By the late-90s, the many twists and turns of Ely’s career had brought the guitar team full circle. On a couple of January 1999 nights in Austin, their longtime association hit its pinnacle of intensity and depth. Live @ Antone’s showcases the two wizened warriors lifting material from across Ely’s catalog to dramatic heights. But shortly after the live disc, the band once again wandered off in different directions. Taylor toured with Calvin Russell and Billy Joe Shaver. With longtime friend and mentor Johnny X Reed, he recorded the fantastic instrumental album, Southside Guitars, before passing away in March of 2006, just shy of his 56th birthday.
Maines, meanwhile, continued touring year-round with San Marcos singer-songwriter Terri Hendrix, who he started working with in 1997 and continues to play with more than a decade later. A veteran of countless recording sessions, he’s also carved out a career as one of the most sought-after producers in the country, folk, Texas and Americana music scenes, even winning a Grammy for his work on Home, the 2002 album by his daughter Natalie’s band, the Dixie Chicks. But for all of his own acclaim and success, he’s quick to give credit to his friends Ely and Taylor for pushing him to become the musician he is. Because it was in those early days with the Joe Ely Band that Maines began to really see his role in putting songs together — where to lay back, and where to explode.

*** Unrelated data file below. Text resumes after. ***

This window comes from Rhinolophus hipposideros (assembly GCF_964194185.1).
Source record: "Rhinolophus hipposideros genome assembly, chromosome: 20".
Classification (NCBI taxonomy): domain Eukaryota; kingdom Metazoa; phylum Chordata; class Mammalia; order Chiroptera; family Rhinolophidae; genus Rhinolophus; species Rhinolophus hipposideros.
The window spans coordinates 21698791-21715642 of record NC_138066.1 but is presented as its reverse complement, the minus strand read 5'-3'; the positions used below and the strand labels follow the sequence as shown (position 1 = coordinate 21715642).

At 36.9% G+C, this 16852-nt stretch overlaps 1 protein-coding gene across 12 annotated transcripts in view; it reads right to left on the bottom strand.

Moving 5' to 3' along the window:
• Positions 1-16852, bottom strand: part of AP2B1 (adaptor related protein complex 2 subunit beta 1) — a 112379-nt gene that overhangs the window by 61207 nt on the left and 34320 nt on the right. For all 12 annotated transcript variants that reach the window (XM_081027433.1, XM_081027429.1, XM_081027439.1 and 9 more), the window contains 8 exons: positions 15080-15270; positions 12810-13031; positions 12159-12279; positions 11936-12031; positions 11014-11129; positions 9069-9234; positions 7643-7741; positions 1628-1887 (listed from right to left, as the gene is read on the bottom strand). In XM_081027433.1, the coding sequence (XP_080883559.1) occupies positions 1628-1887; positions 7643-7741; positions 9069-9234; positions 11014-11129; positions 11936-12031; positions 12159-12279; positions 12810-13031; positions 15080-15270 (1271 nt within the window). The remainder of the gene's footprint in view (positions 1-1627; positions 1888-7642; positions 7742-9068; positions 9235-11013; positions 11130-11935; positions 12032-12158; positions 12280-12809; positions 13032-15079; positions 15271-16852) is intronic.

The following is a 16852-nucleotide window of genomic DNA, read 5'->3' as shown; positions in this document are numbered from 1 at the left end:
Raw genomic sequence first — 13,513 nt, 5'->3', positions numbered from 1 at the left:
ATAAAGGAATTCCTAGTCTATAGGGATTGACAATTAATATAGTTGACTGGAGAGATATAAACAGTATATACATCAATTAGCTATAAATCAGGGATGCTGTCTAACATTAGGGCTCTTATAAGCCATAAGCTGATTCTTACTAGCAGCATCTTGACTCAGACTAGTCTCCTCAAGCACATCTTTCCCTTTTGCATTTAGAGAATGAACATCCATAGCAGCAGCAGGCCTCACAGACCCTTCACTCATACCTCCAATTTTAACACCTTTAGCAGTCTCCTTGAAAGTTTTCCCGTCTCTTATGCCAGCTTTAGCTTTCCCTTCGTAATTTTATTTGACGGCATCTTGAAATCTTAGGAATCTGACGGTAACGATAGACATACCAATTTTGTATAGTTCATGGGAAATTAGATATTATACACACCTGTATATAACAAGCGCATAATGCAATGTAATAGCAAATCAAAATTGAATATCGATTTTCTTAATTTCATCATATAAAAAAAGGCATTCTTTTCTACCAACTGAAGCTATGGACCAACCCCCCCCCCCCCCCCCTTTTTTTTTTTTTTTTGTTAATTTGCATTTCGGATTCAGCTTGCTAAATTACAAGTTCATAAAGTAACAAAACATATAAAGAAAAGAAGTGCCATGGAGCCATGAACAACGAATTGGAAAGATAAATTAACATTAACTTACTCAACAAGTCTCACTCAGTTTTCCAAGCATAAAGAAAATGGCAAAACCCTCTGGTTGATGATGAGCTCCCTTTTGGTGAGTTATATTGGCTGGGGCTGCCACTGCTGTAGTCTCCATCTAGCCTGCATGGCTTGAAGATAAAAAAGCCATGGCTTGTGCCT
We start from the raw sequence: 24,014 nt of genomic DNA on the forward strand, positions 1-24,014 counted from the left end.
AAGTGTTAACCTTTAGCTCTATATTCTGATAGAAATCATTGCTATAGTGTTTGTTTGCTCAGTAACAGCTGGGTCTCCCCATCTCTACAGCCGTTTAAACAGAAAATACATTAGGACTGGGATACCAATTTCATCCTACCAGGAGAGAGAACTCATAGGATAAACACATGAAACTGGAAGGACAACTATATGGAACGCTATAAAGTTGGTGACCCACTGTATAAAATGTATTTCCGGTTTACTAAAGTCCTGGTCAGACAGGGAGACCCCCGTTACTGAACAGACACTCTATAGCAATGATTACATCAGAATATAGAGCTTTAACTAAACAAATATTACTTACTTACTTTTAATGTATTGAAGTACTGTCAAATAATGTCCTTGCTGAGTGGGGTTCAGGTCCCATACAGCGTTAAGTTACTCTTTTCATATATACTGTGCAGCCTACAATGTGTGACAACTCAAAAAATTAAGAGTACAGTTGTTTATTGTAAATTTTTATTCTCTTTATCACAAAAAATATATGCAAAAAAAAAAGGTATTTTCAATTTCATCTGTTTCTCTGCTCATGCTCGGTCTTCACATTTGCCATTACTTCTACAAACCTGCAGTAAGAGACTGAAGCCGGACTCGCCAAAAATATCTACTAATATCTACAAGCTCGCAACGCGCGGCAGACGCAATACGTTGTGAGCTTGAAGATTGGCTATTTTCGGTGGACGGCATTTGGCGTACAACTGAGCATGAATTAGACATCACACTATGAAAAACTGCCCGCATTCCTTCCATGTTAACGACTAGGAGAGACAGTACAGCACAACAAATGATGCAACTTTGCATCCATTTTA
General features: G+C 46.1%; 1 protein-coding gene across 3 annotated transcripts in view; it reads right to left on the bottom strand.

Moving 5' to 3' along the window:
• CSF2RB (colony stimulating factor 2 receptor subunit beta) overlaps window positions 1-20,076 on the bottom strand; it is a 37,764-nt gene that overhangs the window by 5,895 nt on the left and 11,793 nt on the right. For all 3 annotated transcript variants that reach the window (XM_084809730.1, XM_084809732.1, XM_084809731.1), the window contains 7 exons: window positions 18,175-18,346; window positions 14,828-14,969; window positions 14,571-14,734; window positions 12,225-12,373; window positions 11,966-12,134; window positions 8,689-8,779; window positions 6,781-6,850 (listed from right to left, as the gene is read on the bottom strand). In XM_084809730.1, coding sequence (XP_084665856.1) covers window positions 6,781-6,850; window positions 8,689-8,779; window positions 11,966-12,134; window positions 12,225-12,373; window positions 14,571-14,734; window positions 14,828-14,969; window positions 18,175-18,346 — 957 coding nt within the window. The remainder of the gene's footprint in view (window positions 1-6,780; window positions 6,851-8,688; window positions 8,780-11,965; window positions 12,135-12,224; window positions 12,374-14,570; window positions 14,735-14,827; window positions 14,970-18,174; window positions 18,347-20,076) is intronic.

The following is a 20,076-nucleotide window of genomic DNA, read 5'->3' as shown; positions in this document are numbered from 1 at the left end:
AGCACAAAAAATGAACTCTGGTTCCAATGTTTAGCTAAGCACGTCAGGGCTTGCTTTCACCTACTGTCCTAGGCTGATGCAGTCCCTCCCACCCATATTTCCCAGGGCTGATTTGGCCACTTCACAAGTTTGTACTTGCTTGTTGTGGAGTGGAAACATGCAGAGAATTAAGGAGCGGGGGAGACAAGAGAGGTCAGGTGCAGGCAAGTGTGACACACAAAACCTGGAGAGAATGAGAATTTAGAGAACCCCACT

“With Jesse and Joe, you knew if you don’t come to really play … just go home,” Maines says. “It was that simple.”